Tony Grist (poliphilo) wrote,
Tony Grist
poliphilo

The Empty Space

I've been reading Peter Brook's The Empty Space and it's taken me back to theological college in the early seventies. John Armson, the college chaplain, recommended it to us because, he argued,  ecclesiastical ritual is another form of theatre and Brook's radical thinking would freshen up our chancels. 

I didn't take him up on the recommendation because I was awkward that way- counter-suggestible.  Besides, I didn't like him. He'd shouted at me twice (and I hate to be shouted at): once because he didn't think I was praying enough (he was also my spiritual director) and once because I praised Stevie Smith as "anti-Christian" and he couldn't see how a Christian could encounter a person like that and not want to smite them. He was a hard person to be around. Unpredictable. You'd be having a nice, polite, Oxbridgey conversation about poetry and stuff and the fanatic in him would suddenly leap from ambush and take you by the throat.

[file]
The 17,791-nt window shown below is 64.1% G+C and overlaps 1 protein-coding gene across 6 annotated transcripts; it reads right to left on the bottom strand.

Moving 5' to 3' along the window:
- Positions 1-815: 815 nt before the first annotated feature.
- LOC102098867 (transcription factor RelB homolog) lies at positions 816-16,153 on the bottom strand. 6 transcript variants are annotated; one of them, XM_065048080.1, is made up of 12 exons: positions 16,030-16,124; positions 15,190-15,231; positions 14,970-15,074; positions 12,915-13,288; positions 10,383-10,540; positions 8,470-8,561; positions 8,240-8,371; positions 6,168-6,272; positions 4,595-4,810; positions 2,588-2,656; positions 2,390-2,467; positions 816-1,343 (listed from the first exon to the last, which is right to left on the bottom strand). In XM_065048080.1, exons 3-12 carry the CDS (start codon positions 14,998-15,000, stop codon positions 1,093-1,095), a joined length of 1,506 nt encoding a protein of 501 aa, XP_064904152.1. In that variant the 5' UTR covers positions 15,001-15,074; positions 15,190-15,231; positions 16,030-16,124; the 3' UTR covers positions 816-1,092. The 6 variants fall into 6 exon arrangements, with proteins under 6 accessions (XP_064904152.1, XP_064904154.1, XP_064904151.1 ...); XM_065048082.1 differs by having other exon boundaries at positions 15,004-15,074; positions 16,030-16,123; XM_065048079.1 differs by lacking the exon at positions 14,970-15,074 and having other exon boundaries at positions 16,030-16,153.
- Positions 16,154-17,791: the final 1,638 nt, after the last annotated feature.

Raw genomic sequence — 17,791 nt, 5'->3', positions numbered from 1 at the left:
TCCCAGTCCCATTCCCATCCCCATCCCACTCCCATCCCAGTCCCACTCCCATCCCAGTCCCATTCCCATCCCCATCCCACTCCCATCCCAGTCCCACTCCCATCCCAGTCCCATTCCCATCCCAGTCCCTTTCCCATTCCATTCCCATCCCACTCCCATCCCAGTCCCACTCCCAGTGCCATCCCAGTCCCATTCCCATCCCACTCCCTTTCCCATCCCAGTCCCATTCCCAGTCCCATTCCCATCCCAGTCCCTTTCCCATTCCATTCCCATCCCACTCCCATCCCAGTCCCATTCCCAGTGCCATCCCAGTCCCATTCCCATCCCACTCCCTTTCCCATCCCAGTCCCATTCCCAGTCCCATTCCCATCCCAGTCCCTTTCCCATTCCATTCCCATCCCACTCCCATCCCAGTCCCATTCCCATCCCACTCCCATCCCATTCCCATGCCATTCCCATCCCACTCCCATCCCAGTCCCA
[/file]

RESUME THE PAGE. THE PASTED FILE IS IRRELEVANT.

I could kick myself now for being so touchy- because in retrospect I like him tremendously. I think of him as the most thoroughly medieval person I've ever known-  by which I mean the most austere and spiritual. He's still out there, nearing seventy, living (I rather think) on the Welsh borders. It would be nice to get in touch with him again.

Especially now I'm equipped to engage him in that long delayed conversation about Peter Brook.  Well, I'd say, I see what you're driving at, but does a priest at his altar really have the freedom an actor or director has to make things new?
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